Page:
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Small Business Success

Setting up a small business can seem intimidating and overwhelming. But if you already have an idea, you can find help in implementing it. In fact, the U.S. government has an agency, called the Small Business Administration, whose purpose is to "aid, counsel, assist and protect, insofar as is possible, the interests of small business concerns."

Established in 1953, the SBA actually found its roots earlier in the Reconstruction Finance Corporation, as a response to the Great Depression. During the Eisenhower administration, the official agency was formed, promising small businesses and entrepreneurs direct loans and a proportion of government contracts. You can read more on the history of the agency at the SBA site.

Today there are close to 30 million small businesses in the U.S. If you're thinking of joining those millions of entrepreneurs, the SBA can be one of your most trusted resources. "I send new business owners online to the SBA, as well as the Service Corp of Retired Executives (SCORE) site," says Denise O'Berry, president of The Small Business Edge Corporation, which consults on strategy, operations and customer service issues. "They are great places for someone beginning a business to get their feet wet."

Read The SBA Act first to determine if what you are envisioning actually fits within the guidelines of small business. Once you've done that, take a look at the online startup kit, one of the best places to begin turning your idea into reality.

While the idea of being your own boss may sound appealing to you, not everyone is cut out to be an entrepreneur. That's why the SBA recommends asking yourself a number of questions--including "Why am I starting a business?" and "Who is my competition?"--before taking any action. According to their Success Series, you truly have to believe in your idea if you're planning to start your own business, because of the long hours, energy and motivation necessary. Determining priorities is another important aspect.

Next you have to figure out what need this business fills in the economic community, in order to determine if it is a financially viable opportunity. A business plan can help you do that. And it's also necessary if you plan to apply for a loan or prove to potential customers, clients or investors the strength of your financial model. The SBA provides a guide to creating a business plan , which generally projects 3-5 years ahead and outlines the route a company intends to take to grow revenue.

The business plan should help you determine what resources are necessary for starting your operation. In most cases, those resources include capital. So what do you do if you don't have enough money? You can take a loan through SBA or banks, or seek investors. The SBA explains these methods, as well as how to write a loan proposal. You can also find a quick guide to SBA loan programshere. In the past decade, the SBA has given out more than $94.6 billion in loans.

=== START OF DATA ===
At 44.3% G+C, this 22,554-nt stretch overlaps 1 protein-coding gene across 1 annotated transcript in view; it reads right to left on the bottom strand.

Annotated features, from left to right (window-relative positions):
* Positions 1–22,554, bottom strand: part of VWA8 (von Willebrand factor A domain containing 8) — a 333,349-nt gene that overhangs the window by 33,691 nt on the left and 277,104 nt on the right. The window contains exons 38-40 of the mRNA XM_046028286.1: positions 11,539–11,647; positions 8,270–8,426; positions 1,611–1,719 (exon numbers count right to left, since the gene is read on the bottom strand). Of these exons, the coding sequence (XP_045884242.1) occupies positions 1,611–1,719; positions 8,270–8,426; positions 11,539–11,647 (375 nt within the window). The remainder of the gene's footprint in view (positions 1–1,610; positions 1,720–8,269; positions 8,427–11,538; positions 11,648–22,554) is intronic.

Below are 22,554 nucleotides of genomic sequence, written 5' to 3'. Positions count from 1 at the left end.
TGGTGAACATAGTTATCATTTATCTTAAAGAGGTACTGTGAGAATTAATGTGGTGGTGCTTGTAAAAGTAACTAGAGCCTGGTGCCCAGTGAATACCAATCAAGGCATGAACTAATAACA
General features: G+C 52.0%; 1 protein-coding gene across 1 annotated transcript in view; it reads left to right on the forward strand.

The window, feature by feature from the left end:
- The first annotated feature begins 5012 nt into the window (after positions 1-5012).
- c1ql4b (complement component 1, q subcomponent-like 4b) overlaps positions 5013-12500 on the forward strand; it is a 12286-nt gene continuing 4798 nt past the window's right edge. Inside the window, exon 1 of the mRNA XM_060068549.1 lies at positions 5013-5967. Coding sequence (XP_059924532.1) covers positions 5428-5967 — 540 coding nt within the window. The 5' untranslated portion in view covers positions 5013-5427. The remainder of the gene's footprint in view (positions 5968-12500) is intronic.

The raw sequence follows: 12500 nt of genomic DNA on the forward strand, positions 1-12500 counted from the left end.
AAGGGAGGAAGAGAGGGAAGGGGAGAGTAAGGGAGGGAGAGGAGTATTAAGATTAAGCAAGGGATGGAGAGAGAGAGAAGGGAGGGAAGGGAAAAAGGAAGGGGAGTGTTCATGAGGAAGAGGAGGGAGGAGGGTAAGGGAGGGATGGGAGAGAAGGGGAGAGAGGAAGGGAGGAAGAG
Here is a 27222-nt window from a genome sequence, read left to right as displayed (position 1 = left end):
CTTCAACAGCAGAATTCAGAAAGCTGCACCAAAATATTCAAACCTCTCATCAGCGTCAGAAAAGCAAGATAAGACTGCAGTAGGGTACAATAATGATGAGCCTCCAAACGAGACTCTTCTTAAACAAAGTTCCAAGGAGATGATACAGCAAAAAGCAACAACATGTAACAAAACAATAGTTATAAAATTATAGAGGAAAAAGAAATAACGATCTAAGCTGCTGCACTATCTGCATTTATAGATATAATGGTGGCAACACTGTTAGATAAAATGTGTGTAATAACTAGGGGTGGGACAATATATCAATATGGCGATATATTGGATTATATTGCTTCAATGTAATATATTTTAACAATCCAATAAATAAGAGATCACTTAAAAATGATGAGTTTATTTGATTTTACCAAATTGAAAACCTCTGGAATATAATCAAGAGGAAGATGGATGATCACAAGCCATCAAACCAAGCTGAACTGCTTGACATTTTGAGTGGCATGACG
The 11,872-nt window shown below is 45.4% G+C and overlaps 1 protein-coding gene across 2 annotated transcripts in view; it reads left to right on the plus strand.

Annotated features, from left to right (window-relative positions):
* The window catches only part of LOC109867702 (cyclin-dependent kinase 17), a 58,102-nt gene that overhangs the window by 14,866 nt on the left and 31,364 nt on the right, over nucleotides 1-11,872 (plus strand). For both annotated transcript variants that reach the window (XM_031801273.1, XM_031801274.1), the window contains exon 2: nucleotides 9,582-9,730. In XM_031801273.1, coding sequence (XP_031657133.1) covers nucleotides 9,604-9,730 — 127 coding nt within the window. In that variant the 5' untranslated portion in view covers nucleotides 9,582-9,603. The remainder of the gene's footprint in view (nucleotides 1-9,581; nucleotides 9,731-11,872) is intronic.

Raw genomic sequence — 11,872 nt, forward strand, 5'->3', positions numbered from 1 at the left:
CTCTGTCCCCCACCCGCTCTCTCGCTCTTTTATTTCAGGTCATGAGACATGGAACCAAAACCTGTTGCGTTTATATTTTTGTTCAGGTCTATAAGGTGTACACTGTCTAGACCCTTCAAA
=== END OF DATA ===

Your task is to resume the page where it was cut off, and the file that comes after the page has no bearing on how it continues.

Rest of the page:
You'll also have to do some research to make yourself aware of what laws and regulations govern your business. They can range from insurance requirements to occupational standards. You might want to visit the U.S. Patent and Trademark office if you have a unique concept that you'd like to legally protect, or the U.S. Department of Labor for information on minimum wage and providing benefits to employees. The IRS has a page dedicated to business owners, which can help you figure out how you'll need to set up your bookkeeping and what deductions you'll be able to take. You can even order the Small Business Products, such as "A Virtual Small Business Tax Workshop." Don't forget to apply for an Employer Identification Number!

Some of the best advice comes from those who've gone through the process themselves. "Through discussion lists, bulletin boards and online forums, new business owners can get advice on just about any business topic," O'Berry says. "Many experts lurk in these areas and are willing to offer advice to those who ask." She recommends Entrepreneurial Success Forum. Also, the SBA has severaldiscussion boards that can help you in your own ventures.

Government assistance of small businesses goes beyond the launch phases. If you have specific questions, take a look at some of the important FAQs--including why you need a business plan and how you can choose an accounting method--to see if your query is answered there.

If not, try the SBA's toll-free "Answer Desk" at 1-800-8-ASK-SBA (1- 800-827-5722), for referrals and information, or find your local SBA office. To learn about special workshops available to women, check out the Women's Business Centers.

Also, be sure to take advantage of the Small Business Learning Center, a virtual campus offering online courses, videos and chat sessions. Stay connected with the SBA on Facebook, Twitter and YouTube.

   --- M. Magnarelli

---ed. J. Borders

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